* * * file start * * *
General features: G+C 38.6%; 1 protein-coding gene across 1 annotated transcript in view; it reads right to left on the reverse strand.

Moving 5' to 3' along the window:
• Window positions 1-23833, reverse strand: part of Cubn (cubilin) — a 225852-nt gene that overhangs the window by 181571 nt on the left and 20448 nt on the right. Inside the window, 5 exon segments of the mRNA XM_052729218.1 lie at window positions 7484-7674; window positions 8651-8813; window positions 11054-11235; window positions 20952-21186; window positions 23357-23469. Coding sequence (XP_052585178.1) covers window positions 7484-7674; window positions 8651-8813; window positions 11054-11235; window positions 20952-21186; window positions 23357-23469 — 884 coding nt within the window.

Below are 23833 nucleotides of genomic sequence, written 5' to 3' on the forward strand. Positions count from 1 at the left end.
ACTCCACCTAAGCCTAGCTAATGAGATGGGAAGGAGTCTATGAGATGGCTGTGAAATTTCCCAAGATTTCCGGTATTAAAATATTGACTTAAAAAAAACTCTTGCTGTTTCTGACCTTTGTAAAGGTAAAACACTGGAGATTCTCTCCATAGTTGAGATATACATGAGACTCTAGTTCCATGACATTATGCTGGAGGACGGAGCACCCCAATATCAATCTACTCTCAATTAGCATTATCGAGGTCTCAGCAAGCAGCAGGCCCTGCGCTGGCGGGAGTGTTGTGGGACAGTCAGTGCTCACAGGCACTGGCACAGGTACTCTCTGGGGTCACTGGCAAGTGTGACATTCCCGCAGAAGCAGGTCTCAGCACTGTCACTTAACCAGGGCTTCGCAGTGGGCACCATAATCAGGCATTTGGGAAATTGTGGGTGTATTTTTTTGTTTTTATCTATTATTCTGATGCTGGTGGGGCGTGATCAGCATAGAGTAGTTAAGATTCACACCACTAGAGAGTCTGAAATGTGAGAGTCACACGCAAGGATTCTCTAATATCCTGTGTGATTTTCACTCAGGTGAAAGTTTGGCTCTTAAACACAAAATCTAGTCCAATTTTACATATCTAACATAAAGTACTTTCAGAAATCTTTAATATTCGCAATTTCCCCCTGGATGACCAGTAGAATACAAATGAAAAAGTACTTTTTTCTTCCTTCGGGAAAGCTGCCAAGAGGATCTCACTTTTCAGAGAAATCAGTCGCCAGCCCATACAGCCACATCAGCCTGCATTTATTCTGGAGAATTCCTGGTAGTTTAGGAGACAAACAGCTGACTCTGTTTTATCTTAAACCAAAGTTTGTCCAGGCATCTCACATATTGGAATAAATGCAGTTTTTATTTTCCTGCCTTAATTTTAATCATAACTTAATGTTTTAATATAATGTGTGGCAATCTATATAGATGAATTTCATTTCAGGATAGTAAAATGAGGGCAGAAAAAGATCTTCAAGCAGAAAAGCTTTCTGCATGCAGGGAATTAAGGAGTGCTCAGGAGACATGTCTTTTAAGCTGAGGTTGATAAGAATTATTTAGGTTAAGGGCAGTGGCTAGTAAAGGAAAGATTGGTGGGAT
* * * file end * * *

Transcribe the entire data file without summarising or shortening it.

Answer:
General features: G+C 38.6%; 1 protein-coding gene across 1 annotated transcript in view; it reads right to left on the reverse strand.

Moving 5' to 3' along the window:
• Window positions 1-23833, reverse strand: part of Cubn (cubilin) — a 225852-nt gene that overhangs the window by 181571 nt on the left and 20448 nt on the right. Inside the window, 5 exon segments of the mRNA XM_052729218.1 lie at window positions 7484-7674; window positions 8651-8813; window positions 11054-11235; window positions 20952-21186; window positions 23357-23469. Coding sequence (XP_052585178.1) covers window positions 7484-7674; window positions 8651-8813; window positions 11054-11235; window positions 20952-21186; window positions 23357-23469 — 884 coding nt within the window.

Below are 23833 nucleotides of genomic sequence, written 5' to 3' on the forward strand. Positions count from 1 at the left end.
ACTCCACCTAAGCCTAGCTAATGAGATGGGAAGGAGTCTATGAGATGGCTGTGAAATTTCCCAAGATTTCCGGTATTAAAATATTGACTTAAAAAAAACTCTTGCTGTTTCTGACCTTTGTAAAGGTAAAACACTGGAGATTCTCTCCATAGTTGAGATATACATGAGACTCTAGTTCCATGACATTATGCTGGAGGACGGAGCACCCCAATATCAATCTACTCTCAATTAGCATTATCGAGGTCTCAGCAAGCAGCAGGCCCTGCGCTGGCGGGAGTGTTGTGGGACAGTCAGTGCTCACAGGCACTGGCACAGGTACTCTCTGGGGTCACTGGCAAGTGTGACATTCCCGCAGAAGCAGGTCTCAGCACTGTCACTTAACCAGGGCTTCGCAGTGGGCACCATAATCAGGCATTTGGGAAATTGTGGGTGTATTTTTTTGTTTTTATCTATTATTCTGATGCTGGTGGGGCGTGATCAGCATAGAGTAGTTAAGATTCACACCACTAGAGAGTCTGAAATGTGAGAGTCACACGCAAGGATTCTCTAATATCCTGTGTGATTTTCACTCAGGTGAAAGTTTGGCTCTTAAACACAAAATCTAGTCCAATTTTACATATCTAACATAAAGTACTTTCAGAAATCTTTAATATTCGCAATTTCCCCCTGGATGACCAGTAGAATACAAATGAAAAAGTACTTTTTTCTTCCTTCGGGAAAGCTGCCAAGAGGATCTCACTTTTCAGAGAAATCAGTCGCCAGCCCATACAGCCACATCAGCCTGCATTTATTCTGGAGAATTCCTGGTAGTTTAGGAGACAAACAGCTGACTCTGTTTTATCTTAAACCAAAGTTTGTCCAGGCATCTCACATATTGGAATAAATGCAGTTTTTATTTTCCTGCCTTAATTTTAATCATAACTTAATGTTTTAATATAATGTGTGGCAATCTATATAGATGAATTTCATTTCAGGATAGTAAAATGAGGGCAGAAAAAGATCTTCAAGCAGAAAAGCTTTCTGCATGCAGGGAATTAAGGAGTGCTCAGGAGACATGTCTTTTAAGCTGAGGTTGATAAGAATTATTTAGGTTAAGGGCAGTGGCTAGTAAAGGAAAGATTGGTGGGAT